The Hippocratic Oath: Paradigm of Medical Ethics.
In the posthippocratic era, it´s necessary to adapt the hypocritical principles to the contemporary world.
World Congress on Bioethics 2020 (6/19-6/21 at the University of Pennsylvania). International Association of Bioethics. Philadelphia, Pennsylvania, (USA)
Three Abstracts from Professor Roberto M. Cataldi Amatriain accepted for the World Congress.
Vulnerabilities, Environment and Medicine
The polysemy of the adjective, its nuances and approaches allude to the biological and/or biographical fragility or weakness of an individual or social group (populations at risk). Vulnerability legitimizes itself in bioethical discourse. The relationship between the health of the population and the health of the environment reveals vulnerabilities, conflicts of interest and moral dilemmas in the face of decision-making. In the collective imagination appear the fragilities of the poor and indigent populations (high vulnerability). But there are environmental vulnerabilities that do not respect social classes or economic power. The medicine has had a reductionist vision and neglected the vulnerability of the environment and its impact on human beings. In the clinical and epidemiological field it is linked to other vulnerabilities (anthropological, group, generic, ethnic, cultural, socioeconomic) and we postulate as an approach a model of porous borders. Interdisciplinarity and integration are essential in this bioethical reflection. Preserve the health of the planet and of all beings living on it. The ethics and the law against harmful transgressions and abusive paternalism that use human beings in research protocols in the name of scientific and technological progress. Alternatives are needed to satisfy human interests and the growth of the planet, in the context of environmental constraints (control of pollution, soil degradation). Model of growth with equity. Bioethics should be a bridge between anthropology and sociology, between medicine and politics, between psychology and law. Bioethics as anticipatory awareness, that considers feelings (really with more weight than reasoning in the construction of the human) and that brings us closer to solidarity.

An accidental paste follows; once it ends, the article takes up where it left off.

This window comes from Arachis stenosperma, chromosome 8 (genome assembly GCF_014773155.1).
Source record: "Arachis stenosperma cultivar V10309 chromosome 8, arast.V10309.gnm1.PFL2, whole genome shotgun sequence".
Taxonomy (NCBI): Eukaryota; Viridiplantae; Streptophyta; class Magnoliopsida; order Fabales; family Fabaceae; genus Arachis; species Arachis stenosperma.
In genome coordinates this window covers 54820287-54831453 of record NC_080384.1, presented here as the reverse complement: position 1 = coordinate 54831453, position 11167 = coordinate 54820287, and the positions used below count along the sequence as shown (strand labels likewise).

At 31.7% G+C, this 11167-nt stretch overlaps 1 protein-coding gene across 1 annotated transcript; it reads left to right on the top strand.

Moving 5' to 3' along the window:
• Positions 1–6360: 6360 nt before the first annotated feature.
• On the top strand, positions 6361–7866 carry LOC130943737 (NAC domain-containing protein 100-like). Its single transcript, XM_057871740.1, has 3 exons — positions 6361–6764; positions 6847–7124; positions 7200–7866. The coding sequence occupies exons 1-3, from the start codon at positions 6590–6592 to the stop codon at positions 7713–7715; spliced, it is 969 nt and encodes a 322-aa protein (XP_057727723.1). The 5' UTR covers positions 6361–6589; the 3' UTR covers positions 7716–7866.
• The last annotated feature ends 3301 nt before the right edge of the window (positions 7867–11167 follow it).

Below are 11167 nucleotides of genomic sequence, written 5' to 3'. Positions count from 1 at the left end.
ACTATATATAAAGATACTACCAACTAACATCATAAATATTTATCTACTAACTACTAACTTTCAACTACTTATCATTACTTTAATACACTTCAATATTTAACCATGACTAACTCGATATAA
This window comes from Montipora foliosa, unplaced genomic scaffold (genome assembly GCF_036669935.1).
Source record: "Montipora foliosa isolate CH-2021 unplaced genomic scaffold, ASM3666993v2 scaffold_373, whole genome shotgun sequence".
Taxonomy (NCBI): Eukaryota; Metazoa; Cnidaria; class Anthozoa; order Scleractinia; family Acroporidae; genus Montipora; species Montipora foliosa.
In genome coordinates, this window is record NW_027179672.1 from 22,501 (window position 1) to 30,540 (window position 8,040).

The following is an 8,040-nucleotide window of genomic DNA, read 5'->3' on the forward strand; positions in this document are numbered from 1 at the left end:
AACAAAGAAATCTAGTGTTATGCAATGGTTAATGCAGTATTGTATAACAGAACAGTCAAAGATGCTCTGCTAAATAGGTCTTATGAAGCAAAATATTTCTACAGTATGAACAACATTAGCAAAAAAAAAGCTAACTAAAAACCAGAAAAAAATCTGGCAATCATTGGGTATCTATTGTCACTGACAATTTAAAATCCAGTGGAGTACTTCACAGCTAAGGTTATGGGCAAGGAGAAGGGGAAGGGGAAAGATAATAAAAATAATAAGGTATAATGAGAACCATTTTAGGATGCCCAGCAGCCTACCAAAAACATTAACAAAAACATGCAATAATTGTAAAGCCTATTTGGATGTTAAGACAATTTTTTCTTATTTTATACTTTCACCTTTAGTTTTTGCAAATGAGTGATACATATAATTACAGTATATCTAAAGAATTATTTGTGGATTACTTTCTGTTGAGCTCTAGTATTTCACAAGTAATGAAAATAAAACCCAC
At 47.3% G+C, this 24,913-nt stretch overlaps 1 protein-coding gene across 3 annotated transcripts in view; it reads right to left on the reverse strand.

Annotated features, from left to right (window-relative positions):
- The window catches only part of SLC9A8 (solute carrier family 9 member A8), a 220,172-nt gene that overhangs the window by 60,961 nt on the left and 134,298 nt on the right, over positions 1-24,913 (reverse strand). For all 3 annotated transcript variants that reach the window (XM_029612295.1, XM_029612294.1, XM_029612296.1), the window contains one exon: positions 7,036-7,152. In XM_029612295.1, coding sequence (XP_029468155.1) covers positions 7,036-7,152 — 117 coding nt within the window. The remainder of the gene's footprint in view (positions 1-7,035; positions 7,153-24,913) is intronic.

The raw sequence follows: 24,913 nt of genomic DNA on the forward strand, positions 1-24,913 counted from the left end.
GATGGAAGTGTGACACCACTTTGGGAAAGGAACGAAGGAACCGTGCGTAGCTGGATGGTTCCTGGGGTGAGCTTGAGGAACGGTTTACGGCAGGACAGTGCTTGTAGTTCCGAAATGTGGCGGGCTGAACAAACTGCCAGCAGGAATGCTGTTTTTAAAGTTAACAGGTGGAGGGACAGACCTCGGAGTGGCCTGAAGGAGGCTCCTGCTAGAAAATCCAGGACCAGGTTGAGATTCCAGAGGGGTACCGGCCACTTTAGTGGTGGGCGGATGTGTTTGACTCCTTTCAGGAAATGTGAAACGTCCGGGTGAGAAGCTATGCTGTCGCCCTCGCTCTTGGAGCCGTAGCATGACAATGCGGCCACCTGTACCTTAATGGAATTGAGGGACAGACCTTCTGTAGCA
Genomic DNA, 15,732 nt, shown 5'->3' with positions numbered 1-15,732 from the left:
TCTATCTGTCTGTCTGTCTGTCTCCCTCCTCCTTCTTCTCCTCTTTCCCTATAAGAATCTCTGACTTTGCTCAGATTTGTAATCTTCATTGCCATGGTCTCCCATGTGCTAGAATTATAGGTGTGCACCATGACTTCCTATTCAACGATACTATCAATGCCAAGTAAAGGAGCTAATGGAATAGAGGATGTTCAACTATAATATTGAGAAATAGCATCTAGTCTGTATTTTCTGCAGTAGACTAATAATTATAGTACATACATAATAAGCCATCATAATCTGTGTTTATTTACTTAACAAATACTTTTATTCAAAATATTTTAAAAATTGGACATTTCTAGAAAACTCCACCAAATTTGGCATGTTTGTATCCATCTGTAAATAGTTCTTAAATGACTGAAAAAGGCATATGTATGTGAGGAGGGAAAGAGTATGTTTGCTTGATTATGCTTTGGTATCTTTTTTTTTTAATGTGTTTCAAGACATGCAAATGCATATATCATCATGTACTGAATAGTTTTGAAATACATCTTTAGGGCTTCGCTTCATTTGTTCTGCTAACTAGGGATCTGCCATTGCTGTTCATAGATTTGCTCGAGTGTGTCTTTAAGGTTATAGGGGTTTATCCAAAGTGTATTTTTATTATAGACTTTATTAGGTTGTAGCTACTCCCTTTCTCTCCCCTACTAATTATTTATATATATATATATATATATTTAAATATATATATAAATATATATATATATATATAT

Medical assistance and inclusion policies
The health of the population in the social context, its structure and dynamics, the development achieved and the various factors vital before the State. With economic growth, new demands arise, consolidated rights tend to improve and rights expand. Inequality depends on external factors (family, cradle, social class), but also on merits, the economic power achieved and how each feels (stigmatization). The consequences should not be confused with the causes. Inequality arises in different areas of life, such as access to education, good food, well-paid work, own housing, etc., ending up in health care and disease. Start by tackling the humanly unacceptable inequalities that collide with dignity, freedom and autonomy in a given cultural context. A system without privileges of any kind, with equal opportunities for all, what is needed to include all those excluded for decent health care. The health problems and illness are verified from clinical medicine or individual to health public or collective. Attempts are often made overcome the difficulties of the moment, but no attempt is made to change the structure of the problem. Mentalities did not change overnight and morality was not imposed by decree. Public health is consolidated through public institutions, with the aim of promoting, protecting and restoring health. An inclusive, fair, equitable and efficient health system was needed. The political sphere is different from the ethical sphere, however they may coincide. It is necessary to resort to the ethical imagination and political will. An equitable and efficient health system